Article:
The early encouraging news on Gilead’s remdesivir along with a blue print on how to gradually reopen the US economy definitely gives good reason that we are getting our arms around this virus and its dramatic impact and we can more confidently look at the other side. That however is why the S&P 500 has already rallied about 30% (after today’s opening) off the March 23rd lows retracing about half its loss. I’m not sure exactly when it will be, whether during earnings season (as we get deeper in it) or after but I do believe the market will then shift its focus. This focus will be on what type of growth rate are we going to see after, what will earnings look like in the back half of 2020 and for 2021 and what P/E multiple should we put on that. I’m sure some will argue for a higher multiple like 18-20 where it was in the last few years because rates are low but I’ll argue it should be at best mid teens because growth will be slow and that is why rates are low. And if I’m right that higher inflation follows, it will certainly be at best mid teens and likely lower.
We also will see how this traumatic experience is going to change behavior in coming years. I have to believe that while memories are typically short, consumers are going to save more and companies are going to realize the importance of having a stronger balance sheet. Both are positive in the long term but also means slower consumer spending, less investment and hiring in the meantime. It also means that lower Fed driven interest rates won’t be stimulative. Bottom line, we are past the worst of this virus impact I believe, with admittedly set backs along the way, but we’ll have a much different economy ahead than we are used to.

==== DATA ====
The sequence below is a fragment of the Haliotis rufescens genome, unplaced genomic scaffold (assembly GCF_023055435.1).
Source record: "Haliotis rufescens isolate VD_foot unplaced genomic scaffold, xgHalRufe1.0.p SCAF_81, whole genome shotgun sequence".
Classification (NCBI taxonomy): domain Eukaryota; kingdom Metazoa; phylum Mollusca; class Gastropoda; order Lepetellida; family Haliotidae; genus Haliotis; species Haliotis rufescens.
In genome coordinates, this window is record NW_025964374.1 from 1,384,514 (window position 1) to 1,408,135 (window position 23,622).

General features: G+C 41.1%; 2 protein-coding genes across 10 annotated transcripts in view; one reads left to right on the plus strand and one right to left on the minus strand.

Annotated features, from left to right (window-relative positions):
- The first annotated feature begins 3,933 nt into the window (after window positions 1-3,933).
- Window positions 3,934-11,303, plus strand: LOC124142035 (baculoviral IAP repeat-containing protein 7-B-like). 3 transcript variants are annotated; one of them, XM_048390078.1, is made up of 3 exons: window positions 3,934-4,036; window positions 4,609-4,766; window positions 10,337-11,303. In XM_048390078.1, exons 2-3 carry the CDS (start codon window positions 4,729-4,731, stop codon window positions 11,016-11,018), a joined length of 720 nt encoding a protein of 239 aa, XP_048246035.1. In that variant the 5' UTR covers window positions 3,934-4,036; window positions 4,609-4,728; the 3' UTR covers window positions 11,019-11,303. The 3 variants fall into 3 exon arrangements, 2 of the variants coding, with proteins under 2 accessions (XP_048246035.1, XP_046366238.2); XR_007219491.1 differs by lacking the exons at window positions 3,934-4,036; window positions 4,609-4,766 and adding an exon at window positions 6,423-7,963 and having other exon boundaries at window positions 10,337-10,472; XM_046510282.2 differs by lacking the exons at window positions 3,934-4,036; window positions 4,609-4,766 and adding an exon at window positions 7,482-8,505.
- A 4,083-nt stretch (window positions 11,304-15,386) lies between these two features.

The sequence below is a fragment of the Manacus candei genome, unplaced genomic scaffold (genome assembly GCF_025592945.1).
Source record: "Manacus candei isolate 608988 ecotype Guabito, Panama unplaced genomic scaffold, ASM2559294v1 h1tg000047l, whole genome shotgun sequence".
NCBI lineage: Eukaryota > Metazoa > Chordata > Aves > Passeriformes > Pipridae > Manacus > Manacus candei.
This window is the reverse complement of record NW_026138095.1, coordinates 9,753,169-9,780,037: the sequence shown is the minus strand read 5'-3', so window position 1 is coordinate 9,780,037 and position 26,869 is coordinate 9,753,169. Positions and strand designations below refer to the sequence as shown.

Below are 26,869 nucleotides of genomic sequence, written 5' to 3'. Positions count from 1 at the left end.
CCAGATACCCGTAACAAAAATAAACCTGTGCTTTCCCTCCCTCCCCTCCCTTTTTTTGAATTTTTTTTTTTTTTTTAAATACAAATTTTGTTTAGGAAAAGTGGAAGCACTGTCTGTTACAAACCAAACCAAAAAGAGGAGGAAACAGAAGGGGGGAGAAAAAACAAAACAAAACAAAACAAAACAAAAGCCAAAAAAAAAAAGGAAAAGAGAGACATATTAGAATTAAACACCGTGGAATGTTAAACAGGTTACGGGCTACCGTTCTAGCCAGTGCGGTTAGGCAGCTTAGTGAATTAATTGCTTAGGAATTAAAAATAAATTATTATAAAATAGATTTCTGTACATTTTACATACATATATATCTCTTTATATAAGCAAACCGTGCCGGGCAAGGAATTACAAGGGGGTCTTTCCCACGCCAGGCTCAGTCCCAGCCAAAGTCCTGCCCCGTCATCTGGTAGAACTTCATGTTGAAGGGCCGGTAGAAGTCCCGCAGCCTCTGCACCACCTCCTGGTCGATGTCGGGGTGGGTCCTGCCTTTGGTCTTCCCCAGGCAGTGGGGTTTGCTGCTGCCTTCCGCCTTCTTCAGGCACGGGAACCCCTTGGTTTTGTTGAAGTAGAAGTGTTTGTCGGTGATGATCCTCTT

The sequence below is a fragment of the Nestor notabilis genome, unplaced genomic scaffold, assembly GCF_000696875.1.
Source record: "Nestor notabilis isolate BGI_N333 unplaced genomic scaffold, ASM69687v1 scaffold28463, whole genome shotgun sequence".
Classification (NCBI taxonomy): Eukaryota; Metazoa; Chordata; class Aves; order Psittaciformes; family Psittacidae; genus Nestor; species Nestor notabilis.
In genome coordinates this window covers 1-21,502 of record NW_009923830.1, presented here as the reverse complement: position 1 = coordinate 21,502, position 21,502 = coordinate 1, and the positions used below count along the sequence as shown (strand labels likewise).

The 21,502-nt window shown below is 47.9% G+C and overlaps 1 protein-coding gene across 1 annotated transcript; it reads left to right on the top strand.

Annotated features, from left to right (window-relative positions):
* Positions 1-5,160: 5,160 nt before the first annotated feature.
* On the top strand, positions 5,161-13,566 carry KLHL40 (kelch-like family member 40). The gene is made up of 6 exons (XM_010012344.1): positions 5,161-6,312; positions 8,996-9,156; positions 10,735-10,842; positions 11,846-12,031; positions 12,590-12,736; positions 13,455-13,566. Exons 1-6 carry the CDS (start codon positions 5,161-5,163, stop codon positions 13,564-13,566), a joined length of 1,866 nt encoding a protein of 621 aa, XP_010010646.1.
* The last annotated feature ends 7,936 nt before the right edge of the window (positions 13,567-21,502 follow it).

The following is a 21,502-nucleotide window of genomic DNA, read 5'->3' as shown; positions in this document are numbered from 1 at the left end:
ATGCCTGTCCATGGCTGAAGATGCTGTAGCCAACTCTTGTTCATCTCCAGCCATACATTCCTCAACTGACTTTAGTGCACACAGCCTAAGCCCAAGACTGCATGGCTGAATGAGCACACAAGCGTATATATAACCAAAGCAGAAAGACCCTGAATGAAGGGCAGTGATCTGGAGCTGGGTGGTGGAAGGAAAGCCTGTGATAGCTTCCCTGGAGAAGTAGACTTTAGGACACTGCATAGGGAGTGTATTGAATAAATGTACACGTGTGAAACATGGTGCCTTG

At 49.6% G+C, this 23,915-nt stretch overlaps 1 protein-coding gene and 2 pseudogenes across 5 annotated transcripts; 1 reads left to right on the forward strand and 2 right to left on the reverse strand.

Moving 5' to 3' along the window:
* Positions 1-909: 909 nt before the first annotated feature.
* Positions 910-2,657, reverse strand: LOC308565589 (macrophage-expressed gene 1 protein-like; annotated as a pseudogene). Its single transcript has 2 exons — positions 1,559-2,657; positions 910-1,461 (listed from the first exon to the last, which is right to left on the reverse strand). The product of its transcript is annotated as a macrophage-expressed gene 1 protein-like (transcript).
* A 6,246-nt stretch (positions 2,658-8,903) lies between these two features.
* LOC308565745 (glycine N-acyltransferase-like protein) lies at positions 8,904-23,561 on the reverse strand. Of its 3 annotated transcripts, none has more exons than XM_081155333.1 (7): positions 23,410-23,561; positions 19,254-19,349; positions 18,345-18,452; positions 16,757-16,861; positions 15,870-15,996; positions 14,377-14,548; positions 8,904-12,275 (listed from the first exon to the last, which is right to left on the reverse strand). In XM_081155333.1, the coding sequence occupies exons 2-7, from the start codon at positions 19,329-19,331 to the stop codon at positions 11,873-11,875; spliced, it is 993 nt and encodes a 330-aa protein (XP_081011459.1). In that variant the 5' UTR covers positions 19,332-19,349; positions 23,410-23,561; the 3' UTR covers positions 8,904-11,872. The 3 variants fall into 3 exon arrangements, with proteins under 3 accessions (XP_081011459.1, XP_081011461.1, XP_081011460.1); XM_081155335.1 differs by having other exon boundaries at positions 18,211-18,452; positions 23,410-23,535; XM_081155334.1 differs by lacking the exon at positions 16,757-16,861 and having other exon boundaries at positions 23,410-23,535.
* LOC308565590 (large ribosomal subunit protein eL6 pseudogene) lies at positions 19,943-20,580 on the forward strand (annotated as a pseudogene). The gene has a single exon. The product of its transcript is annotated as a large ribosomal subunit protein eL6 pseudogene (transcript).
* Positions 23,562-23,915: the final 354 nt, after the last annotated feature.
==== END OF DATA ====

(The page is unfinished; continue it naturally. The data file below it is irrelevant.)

The market response here to the Gilead news is not all consistent. Stocks of course are loving it, but the 10 yr yield is only up 1 basis point after falling 14 bps in the last 3 days and WTI is down another 5.5% to below $19. Brent crude on the other hand is up more than 2% and copper is also up by 2%.
The other news of note on this day was the economic data out of China. The estimate for Q1 GDP was down 6% y/o/y and it instead printed lower by 6.8% with particular weakness in retail sales. Fixed asset investment was also soft. A positive was the better than expected industrial production figure as factories slowly turned back on in March. As China continues to reopen and life is slowly resuming, the data should improve in Q3 but almost solely due to domestic factors as we know many of their export markets are still closed. The Shanghai comp was higher by 2/3 of a percent while the H share index was up by 1.5%.
I mentioned the other day about the divergence between inflation breakevens and the price of oil. Well, that gap closed over the past 2 days as implied inflation expectations in the 10 yr TIPS fell 13 bps yesterday after dropping by 10 bps on Tuesday. There still is a gap however as seen.
OIL in orange, 10 yr INFLATION BREAKEVENS in white
This is what happens when things close but passenger vehicle registrations in Europe in March got cut in half, falling by 52% y/o/y. The actual number of cars around 850k is the lowest since 1990 when the data first started to get reported.